11/12/2018 | Improve

Sports injury: can athletes eat their way to recovery?

Can an athlete’s post-injury nutrition affect healing and recovery outcomes? In this two-part article, Andrew Hamilton looks at what the research says beginning with the macronutrients: protein, fats, and carbohydrates. When injury strikes, maximizing the speed of recovery is crucial for athletes seeking a speedy return to sport. As a clinician, you will be familiar with... MORE

10/22/2018 | Hip injuries

Sacral stress fracture in runners: a sneaky cause...

Patrick Gillham investigates the cause of stress fractures in runners, focusing on sacral stress fractures, which are less common and trickier to diagnose and treat. Anna Bonniface completes the London Marathon just months before being halted in her tracks at the Toronto Marathon due to a stress fracture. Stress fractures occur in a broad spectrum... MORE

Joint injuries

10/31/2018 | Joint injuries

Hyaluronic acid injections: is there a point?

The benefits or otherwise of hyaluronic injections for joint function in athletes remains unclear. Chris Mallac reviews the science and tries to come up with some best practice recommendations.  Hyaluronic acid (HA) was first discovered in 1934 by Karl Meyer and John Palmer when they isolated a previously unknown substance in the eye of a cow.... MORE

10/3/2018 | Knee injuries

Medial collateral ligament strain: where, how and why

In the first of a 2-part article, Chris Mallac describes the anatomy and biomechanics of the medial knee ligaments, the implications of injury, and how these injuries are identified and graded. The superficial medial collateral ligament (s-MCL) is one of the most commonly injured structures at the knee, in both contact sports and sports that... MORE

Diagnose & Treat

11/7/2018 | Knee injuries

Medial collateral ligament strain: back to activity

In the first part of this two-part series, Chris Mallac looked at the anatomy and biomechanics of the MCL and the posterior oblique ligament, and the assessment of injuries to these structures. In this follow-up article, Chris discusses the typical rehabilitation protocol following MCL injury and provides examples of rehab exercises. In sports that require sudden... MORE

11/5/2018 | Shoulder injuries

Brachial plexus injuries in the athlete

Chris Mallac discusses the pathophysiology of brachial plexus injuries, how they occur in high-risk sports, and the typical signs and symptoms suffered by the athlete. Brachial plexus injuries (BPI) are a reasonably common injury in contact-sport athletes. These are typically referred to as ‘stingers’ and ‘burners’, and represent a transient and reversible peripheral neuropraxia of all... MORE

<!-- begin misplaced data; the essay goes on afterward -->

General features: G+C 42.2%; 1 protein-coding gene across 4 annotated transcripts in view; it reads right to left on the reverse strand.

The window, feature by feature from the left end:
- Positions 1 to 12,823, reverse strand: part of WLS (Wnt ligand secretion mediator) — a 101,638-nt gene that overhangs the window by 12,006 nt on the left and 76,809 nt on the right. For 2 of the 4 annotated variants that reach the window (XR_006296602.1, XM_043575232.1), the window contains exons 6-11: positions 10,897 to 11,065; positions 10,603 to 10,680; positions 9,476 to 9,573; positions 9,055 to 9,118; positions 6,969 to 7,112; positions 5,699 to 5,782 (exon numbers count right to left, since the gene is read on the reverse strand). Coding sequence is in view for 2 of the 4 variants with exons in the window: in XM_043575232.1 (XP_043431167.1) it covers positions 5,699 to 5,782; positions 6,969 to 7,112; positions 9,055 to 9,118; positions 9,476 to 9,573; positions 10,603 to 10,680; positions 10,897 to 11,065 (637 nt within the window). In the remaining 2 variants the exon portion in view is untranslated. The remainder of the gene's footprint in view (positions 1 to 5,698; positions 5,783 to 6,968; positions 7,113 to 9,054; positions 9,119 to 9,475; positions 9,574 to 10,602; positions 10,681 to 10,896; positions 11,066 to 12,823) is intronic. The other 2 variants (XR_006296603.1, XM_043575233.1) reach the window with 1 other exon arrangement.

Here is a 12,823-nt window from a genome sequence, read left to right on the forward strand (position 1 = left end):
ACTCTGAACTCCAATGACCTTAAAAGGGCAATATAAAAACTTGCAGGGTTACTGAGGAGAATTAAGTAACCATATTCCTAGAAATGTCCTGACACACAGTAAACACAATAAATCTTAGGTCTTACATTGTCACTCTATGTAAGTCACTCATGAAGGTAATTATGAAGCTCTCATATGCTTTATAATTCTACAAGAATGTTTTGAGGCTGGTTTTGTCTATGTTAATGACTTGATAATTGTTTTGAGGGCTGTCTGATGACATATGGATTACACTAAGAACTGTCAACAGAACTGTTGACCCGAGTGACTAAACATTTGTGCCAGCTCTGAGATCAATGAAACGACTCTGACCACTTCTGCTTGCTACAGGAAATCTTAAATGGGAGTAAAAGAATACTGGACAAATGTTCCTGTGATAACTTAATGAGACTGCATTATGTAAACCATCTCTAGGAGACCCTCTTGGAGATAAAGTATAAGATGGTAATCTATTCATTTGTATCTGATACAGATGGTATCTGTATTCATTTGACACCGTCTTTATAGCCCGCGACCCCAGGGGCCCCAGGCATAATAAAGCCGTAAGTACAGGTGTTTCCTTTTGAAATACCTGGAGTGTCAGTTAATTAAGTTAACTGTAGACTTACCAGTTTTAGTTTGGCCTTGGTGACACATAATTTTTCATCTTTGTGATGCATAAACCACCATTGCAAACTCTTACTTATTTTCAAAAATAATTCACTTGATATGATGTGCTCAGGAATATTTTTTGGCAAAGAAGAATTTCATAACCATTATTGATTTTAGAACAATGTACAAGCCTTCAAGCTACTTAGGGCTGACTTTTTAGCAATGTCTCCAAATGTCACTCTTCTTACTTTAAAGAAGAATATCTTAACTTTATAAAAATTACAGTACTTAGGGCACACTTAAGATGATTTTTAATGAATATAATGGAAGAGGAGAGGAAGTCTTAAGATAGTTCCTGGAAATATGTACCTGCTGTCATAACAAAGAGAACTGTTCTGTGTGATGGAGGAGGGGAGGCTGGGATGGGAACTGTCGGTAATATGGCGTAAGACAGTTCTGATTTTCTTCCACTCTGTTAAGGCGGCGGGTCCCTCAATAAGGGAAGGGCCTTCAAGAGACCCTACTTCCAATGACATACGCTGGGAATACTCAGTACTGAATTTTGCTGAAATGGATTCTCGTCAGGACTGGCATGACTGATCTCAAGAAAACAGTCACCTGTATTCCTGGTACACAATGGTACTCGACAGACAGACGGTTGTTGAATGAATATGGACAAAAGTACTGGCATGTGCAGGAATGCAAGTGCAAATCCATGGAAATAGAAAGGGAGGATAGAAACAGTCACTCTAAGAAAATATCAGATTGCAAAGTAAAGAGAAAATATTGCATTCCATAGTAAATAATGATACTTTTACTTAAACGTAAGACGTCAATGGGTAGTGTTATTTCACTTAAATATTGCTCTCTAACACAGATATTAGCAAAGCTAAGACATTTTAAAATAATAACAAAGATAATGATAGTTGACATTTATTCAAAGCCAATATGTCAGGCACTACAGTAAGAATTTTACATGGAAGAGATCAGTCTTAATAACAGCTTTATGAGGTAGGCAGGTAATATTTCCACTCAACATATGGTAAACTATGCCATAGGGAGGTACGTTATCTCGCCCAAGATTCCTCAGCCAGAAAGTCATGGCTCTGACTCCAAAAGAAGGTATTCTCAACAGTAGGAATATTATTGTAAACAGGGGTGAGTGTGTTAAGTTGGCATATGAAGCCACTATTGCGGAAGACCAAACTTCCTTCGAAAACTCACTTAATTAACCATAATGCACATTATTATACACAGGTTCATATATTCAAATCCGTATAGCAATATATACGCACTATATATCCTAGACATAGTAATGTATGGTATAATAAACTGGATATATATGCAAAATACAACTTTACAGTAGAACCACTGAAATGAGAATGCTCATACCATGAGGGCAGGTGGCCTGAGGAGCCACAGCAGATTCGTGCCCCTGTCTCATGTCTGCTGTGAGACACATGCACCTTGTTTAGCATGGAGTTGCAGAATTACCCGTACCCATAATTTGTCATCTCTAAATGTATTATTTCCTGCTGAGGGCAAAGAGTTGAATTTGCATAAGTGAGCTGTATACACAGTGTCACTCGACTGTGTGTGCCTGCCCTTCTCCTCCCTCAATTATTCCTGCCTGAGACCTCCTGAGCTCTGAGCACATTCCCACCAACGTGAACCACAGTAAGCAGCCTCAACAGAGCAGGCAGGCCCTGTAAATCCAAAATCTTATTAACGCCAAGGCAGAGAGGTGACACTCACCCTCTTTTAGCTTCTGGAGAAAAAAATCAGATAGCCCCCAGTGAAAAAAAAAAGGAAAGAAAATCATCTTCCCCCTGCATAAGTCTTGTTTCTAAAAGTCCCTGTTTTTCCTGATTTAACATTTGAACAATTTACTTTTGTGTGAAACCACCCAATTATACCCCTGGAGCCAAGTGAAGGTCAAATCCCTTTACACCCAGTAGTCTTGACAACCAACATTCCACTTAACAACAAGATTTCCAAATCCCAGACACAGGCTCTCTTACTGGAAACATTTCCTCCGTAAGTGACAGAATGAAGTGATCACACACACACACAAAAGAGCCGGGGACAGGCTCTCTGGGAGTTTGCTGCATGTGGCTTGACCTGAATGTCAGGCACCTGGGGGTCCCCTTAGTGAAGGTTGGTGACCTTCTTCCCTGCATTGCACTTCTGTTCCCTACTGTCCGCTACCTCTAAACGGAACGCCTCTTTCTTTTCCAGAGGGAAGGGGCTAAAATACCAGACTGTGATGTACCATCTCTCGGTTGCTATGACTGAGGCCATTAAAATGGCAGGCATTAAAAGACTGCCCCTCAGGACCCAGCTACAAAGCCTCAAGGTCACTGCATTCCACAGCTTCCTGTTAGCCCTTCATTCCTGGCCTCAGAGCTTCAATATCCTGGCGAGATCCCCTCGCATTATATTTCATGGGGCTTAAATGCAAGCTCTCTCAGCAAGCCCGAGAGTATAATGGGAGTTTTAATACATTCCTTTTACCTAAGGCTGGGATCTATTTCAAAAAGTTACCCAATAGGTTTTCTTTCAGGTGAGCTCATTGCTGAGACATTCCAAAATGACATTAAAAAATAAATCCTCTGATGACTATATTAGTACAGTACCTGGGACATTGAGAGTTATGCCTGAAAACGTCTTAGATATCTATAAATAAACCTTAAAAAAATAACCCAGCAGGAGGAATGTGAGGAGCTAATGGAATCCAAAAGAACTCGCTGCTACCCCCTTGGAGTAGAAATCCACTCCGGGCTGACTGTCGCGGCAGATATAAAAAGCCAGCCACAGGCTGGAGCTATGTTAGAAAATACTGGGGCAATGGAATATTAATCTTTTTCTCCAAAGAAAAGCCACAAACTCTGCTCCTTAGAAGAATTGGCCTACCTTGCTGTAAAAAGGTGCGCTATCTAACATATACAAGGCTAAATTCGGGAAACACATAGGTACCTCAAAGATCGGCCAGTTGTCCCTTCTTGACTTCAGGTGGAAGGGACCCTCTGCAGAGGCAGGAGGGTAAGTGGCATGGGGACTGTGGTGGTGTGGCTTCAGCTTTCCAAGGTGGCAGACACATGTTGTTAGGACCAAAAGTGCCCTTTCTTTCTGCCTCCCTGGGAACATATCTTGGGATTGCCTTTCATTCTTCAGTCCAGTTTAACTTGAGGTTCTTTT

10/29/2018 | Shoulder injuries

Subscapularis: the key to shoulder stability

In a previous article, Chris Mallac explored the unique anatomical and biomechanical features of the subscapularis, the common injury patterns associated with this muscle and the important role it has in shoulder stability. In this article, Chris outlines the classical signs and symptoms of subscapularis injury and provides rehabilitation ideas for injured and dysfunctional subscapularis... MORE

11/6/2018 | Email Newsletters

Return to sport after femoral acetabular impingement

“When can I return to sport (RTS)?” is the first question on any athlete’s mind after an injury. Those with femoral acetabular impingement (FAI) are no different. When the femoral head and neck misalign with the acetabulum, the resulting pressure impinges the labrum or rim around the acetabulum. Persistent impingement, usually classified as a CAM or Pincer... MORE

10/24/2018 | Diagnose & Treat

A clinicians guide to side strains in cricket fast...

Adam Smith describes the patho-anatomy of a side strain and outlines clinical tests to assess, treat and determine readiness for return to play for a cricket fast bowler. Side strains have been reported in a variety of sports, including javelin throwers, baseball pitchers, tennis players, golfers, and cricketers. This article, however, focuses on side strains... MORE

10/16/2018 | Email Newsletters

Invictus participant an example of nuances required to work...

In a recently featured article, physio Sean Fyfe outlined eight key principles to follow when working with an athlete with disabilities. Today’s newsletter highlights some of the research that supports these principles and offers a profile of 2018 Invictus Games athlete Stacey Trottier-Mousseau. With the 2018 Invictus Games just days away, some major milestones in... MORE


Hip strength in runners: stability needed for mobility

Running is a series of leaps off from one foot to the other. At no time are both feet on the ground. Therefore, running requires solid stability in dynamic unilateral stance. Elite runners run so fast that their unilateral stance time is mere moments. When the foot remains so briefly on the ground, their structural... MORE


Is isokinetic shoulder testing worth the trouble?

The shoulder’s rotator cuff consists of four small muscles doing a big job. Known as the SITS muscles, the supraspinatus, infraspinatus, trees minor, and subscapularis help keep the free-moving ball end of the humerus in the shallow glenoid fossa of the scapula (see figure 1). They attach on the ventral, dorsal, and superior portions of... MORE


Running vs. Walking: a battle of the joint contact...

  How did the assumption that running causes osteoarthritis get started? Perhaps from the thought that the when the foot hits the ground at a faster rate than walking, the body experiences greater forces at the joints. Maybe it came from the fact that when people first started running recreationally they found it difficult and... MORE

Follow us